Bill Ralston and/or Janet Wilson (not sure which one of them authored it) blogs:
Over on Kiwiblog Dave Farrar reports on an interesting idea from the redoubtable Herald columnist Fran O’Sullivan who talked at a recent Rural Women NZ conference about expanding NZ On Air funding to cover all media, not just broadcasting.
Fran has a good point. Why should what is effectively a government subsidy to ensure there will remain a New Zealand voice in the media be reserved solely for radio and television?
She argues that NZ On Air (or NZ On Media) funding should be made available to worthy local content whether it is broadcast, in print or on the internet. …
Currently NZOA funding is contestable, both public and private broadcasters can dip into it. What’s wrong with private sector publishers and bloggers having access to it also?
Back in the day, when Maurice Williamson was broadcasting minister, the whole idea of contestable NZOA funding was that it was needed for all broadcasters to provide NZ content because otherwise commercial pressure on the channels would mean cheaper imported foreign product would overwhelm locally produced material.
This effect is now being felt not just in broadcasting but all media. So, open up the fund!
Yep. NZ on Air used to be funded by the TV license fee. But ow it is funded out of general taxation, the rationale for broadcast only is weakened.
Frankly, it will eventually have to happen because of media convergence anyway.
Once that wonderful high speed broadband to the home rolls out and the broadcasters start pumping more TV programmes and video into your computer, what’s the difference between a TV channel and, say, a newspaper site like nzherald.co.nz or stuff.co.nz that screens news videos?
And the newspaper sites are putting up considerable video content.
If anyone doubts internet sites lack journalistic nous and quality check on interest.co.nz and Bernard Hickey’s recent great yarn about how this country’s biggest privately owned dairying operation (they own 22 farms) is allowing dozens of calves to starve to death on one of it’s farms in the central North Island.
Hickey’s story comes complete with a whistleblower, graphic video footage and a MAF investigation that oddly seems to have come to nothing in terms of the animals’ welfare. …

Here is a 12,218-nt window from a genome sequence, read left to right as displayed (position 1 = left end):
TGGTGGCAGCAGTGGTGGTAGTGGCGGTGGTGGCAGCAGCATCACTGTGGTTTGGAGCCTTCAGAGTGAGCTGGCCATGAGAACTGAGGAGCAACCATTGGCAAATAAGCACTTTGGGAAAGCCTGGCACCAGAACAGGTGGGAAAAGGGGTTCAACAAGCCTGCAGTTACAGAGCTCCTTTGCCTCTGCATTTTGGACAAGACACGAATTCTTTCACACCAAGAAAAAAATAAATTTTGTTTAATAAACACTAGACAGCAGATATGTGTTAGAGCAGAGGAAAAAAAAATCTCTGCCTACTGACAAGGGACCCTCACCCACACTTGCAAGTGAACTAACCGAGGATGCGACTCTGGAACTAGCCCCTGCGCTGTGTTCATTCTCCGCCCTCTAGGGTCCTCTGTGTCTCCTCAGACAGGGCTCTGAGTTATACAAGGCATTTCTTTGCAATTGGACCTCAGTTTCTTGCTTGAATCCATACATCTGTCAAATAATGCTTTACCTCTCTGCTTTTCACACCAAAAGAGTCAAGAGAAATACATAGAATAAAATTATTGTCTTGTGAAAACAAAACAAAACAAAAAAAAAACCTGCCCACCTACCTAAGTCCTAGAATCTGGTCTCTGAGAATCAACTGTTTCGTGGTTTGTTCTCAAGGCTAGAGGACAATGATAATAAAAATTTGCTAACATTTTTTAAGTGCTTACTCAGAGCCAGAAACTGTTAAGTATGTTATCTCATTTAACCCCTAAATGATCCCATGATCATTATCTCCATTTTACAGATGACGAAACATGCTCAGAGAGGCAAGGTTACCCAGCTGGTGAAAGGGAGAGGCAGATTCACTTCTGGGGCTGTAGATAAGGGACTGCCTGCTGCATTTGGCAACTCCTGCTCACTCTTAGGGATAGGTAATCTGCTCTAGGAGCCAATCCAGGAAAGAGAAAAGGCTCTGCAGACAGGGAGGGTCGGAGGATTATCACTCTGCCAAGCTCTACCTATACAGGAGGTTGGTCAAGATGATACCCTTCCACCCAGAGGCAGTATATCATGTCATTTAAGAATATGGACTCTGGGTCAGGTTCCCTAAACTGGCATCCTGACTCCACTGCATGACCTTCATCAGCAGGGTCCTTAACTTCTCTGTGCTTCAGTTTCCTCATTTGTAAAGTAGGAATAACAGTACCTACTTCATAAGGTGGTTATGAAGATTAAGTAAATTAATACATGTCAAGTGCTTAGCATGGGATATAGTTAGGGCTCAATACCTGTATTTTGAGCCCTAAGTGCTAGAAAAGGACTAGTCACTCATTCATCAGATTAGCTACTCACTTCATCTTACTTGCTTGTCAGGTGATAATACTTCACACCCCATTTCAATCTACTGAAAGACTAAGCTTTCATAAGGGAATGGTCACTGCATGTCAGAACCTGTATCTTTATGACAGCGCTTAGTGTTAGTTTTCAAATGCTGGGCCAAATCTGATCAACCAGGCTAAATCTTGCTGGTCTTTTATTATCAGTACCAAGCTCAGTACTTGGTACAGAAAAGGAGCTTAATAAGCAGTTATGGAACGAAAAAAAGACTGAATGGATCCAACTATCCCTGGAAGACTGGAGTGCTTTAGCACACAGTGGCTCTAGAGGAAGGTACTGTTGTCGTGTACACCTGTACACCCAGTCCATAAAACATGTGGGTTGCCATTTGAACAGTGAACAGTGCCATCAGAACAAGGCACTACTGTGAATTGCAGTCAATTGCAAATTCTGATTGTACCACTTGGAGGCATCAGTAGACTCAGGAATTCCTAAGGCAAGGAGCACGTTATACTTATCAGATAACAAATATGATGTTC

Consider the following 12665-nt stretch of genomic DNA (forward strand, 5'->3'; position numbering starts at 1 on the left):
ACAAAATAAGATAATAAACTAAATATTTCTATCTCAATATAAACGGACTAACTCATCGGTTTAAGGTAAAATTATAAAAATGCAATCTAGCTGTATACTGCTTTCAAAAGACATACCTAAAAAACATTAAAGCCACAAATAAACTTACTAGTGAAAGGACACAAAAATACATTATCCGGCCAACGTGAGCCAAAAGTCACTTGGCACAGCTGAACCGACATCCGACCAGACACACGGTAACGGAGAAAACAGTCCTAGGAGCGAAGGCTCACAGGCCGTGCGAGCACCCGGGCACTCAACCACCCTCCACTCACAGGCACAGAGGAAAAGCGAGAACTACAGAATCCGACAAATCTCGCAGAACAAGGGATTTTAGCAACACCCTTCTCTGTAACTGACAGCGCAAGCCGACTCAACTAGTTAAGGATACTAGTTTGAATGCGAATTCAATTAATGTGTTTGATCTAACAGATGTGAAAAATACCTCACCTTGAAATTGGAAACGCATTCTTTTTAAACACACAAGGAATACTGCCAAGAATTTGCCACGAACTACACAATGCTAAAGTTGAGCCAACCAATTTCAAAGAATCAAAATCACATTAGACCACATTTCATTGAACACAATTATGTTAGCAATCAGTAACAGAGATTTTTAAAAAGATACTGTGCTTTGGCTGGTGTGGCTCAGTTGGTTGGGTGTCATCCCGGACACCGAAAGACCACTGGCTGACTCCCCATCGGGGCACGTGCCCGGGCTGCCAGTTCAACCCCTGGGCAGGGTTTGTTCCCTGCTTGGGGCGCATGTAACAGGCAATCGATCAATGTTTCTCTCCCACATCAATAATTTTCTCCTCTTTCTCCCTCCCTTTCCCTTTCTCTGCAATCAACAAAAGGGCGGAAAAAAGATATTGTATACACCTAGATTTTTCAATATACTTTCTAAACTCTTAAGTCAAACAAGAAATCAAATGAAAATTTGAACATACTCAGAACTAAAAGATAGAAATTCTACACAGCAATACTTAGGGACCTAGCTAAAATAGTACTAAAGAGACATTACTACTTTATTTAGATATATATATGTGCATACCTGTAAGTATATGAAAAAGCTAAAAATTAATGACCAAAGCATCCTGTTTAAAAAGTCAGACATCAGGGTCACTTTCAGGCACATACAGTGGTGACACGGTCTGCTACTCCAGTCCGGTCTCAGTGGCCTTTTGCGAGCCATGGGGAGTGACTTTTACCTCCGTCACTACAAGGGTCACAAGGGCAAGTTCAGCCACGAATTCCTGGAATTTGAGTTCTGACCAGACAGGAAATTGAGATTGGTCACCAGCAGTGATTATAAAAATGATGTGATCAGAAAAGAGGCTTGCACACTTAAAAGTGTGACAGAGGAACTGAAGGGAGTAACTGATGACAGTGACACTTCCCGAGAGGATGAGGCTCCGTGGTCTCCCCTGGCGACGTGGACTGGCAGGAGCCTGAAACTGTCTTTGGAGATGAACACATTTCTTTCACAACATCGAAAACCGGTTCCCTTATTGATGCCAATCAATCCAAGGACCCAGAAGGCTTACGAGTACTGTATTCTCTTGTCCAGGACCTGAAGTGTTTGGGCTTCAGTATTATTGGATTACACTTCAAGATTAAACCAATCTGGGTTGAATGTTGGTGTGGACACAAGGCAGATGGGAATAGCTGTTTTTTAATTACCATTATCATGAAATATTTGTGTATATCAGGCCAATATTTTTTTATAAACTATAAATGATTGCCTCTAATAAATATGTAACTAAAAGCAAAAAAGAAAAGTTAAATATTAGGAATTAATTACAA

Hickey produced a scoop that was eagerly followed by TV ONE’s Close up and RNZ National’s Morning Report, the NZ Herald and others.
Perhaps the most interesting part is that Bernard Hickey has long been regarded with suspicion and resentment by some in the mainstream media, who curl their upper lip at what they see as his self-promotion and entrepreneurial approach to the news business.
Oh Bernard is a media whore of such excellence, he is the Princess Diana of media whores, and everyone else is at the Jade Goody level. Bernard appears on Tv several times a week, and never fails to get the magic words “interest.co.nz” into his dialogue at least twice. I swear he will have the domain name on the coffin at his funeral
Unlike some though, I don’t see this as a bad thing. I think it is great Bernard has abandoned safe employment within the traditional media, to work online only and turn it into a commercial success. He is in this to make money, and good on him for making sure he consistently gets the brand across. And it has allowed him to do investigations such as the Crafer one, which has been hugely beneficial.
I find it highly amusing that that avowed right wing capitalist has fully exposed the practices of NZ’s biggest farmer, rather than the environmental left movement. Not totally surpised, as people on the right can be very harsh on those who “let the side down”. That is one reason I hate “scummy employers” who are exploitative. They are the reason we get all these rules and regulations on the other 98% of employers.
This is the kind of investigative story that would merit NZ On Media funding.
A good example.Tags: Allan Crafar, Bernard Hickey, Bill Ralston, Janet Wilson